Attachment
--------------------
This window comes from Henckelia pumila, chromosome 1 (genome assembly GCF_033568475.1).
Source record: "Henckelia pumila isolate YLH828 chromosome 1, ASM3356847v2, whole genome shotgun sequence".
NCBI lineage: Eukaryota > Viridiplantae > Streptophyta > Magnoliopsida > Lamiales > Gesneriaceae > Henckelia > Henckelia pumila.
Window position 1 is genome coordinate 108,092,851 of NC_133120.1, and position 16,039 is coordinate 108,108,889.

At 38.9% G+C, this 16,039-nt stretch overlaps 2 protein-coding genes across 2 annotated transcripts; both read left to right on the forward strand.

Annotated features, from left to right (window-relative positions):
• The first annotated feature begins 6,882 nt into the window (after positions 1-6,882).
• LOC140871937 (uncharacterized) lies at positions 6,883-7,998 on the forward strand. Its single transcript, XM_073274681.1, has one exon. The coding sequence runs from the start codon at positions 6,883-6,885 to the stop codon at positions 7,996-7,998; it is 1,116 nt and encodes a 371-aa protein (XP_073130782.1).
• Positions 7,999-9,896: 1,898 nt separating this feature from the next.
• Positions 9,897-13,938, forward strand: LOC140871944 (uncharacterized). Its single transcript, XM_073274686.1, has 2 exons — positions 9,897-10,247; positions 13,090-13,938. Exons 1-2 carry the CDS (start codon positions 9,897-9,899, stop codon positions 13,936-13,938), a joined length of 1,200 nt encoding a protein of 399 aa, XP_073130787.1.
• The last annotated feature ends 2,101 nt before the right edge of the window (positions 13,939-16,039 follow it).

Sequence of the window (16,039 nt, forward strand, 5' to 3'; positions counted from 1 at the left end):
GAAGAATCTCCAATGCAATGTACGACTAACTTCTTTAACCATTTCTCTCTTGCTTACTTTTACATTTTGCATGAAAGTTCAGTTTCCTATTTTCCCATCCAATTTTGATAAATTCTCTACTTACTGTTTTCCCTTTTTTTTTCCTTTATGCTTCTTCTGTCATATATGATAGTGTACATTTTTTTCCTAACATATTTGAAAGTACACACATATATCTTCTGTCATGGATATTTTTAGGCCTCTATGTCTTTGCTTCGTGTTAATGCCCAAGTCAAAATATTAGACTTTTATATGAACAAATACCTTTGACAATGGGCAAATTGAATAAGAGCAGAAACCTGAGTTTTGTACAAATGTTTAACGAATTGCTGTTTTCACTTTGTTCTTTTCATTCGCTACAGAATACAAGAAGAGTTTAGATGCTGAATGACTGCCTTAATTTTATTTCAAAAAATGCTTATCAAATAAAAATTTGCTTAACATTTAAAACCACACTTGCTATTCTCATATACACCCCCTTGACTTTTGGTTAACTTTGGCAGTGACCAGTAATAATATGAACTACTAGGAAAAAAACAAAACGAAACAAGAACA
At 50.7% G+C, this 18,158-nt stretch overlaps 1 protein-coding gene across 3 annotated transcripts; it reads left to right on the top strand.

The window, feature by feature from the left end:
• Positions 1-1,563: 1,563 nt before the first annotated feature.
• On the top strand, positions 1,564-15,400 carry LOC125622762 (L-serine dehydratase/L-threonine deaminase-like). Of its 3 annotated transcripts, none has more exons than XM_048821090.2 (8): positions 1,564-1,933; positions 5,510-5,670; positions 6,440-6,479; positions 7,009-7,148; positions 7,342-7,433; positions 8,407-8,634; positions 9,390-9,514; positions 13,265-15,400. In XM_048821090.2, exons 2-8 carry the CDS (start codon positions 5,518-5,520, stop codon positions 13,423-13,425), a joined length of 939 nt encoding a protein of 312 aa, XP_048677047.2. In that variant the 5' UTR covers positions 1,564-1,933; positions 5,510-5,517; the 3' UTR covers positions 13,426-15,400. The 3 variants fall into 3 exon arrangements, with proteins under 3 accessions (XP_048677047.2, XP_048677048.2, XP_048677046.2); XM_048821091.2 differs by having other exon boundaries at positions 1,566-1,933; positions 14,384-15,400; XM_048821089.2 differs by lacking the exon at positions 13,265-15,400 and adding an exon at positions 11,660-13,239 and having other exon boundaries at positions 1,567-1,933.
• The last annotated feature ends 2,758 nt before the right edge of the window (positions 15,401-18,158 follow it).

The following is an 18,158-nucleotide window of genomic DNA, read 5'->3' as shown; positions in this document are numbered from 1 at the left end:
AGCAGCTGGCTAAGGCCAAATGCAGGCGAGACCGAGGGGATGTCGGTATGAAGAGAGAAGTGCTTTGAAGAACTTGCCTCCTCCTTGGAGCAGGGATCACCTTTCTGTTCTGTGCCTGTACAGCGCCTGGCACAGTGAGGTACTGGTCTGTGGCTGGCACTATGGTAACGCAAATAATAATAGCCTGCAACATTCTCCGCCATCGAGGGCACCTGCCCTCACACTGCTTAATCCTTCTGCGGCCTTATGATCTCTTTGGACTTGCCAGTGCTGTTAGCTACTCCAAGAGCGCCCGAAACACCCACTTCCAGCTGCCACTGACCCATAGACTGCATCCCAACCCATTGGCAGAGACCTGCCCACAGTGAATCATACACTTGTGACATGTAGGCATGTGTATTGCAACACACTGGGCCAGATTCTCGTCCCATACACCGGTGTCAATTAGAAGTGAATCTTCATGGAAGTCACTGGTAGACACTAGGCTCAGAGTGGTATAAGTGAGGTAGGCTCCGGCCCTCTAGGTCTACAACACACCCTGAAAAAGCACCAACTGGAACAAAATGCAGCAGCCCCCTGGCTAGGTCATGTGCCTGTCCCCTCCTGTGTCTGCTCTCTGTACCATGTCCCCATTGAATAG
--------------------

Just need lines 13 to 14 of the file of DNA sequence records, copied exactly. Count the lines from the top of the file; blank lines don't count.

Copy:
GAAGAATCTCCAATGCAATGTACGACTAACTTCTTTAACCATTTCTCTCTTGCTTACTTTTACATTTTGCATGAAAGTTCAGTTTCCTATTTTCCCATCCAATTTTGATAAATTCTCTACTTACTGTTTTCCCTTTTTTTTTCCTTTATGCTTCTTCTGTCATATATGATAGTGTACATTTTTTTCCTAACATATTTGAAAGTACACACATATATCTTCTGTCATGGATATTTTTAGGCCTCTATGTCTTTGCTTCGTGTTAATGCCCAAGTCAAAATATTAGACTTTTATATGAACAAATACCTTTGACAATGGGCAAATTGAATAAGAGCAGAAACCTGAGTTTTGTACAAATGTTTAACGAATTGCTGTTTTCACTTTGTTCTTTTCATTCGCTACAGAATACAAGAAGAGTTTAGATGCTGAATGACTGCCTTAATTTTATTTCAAAAAATGCTTATCAAATAAAAATTTGCTTAACATTTAAAACCACACTTGCTATTCTCATATACACCCCCTTGACTTTTGGTTAACTTTGGCAGTGACCAGTAATAATATGAACTACTAGGAAAAAAACAAAACGAAACAAGAACA
At 50.7% G+C, this 18,158-nt stretch overlaps 1 protein-coding gene across 3 annotated transcripts; it reads left to right on the top strand.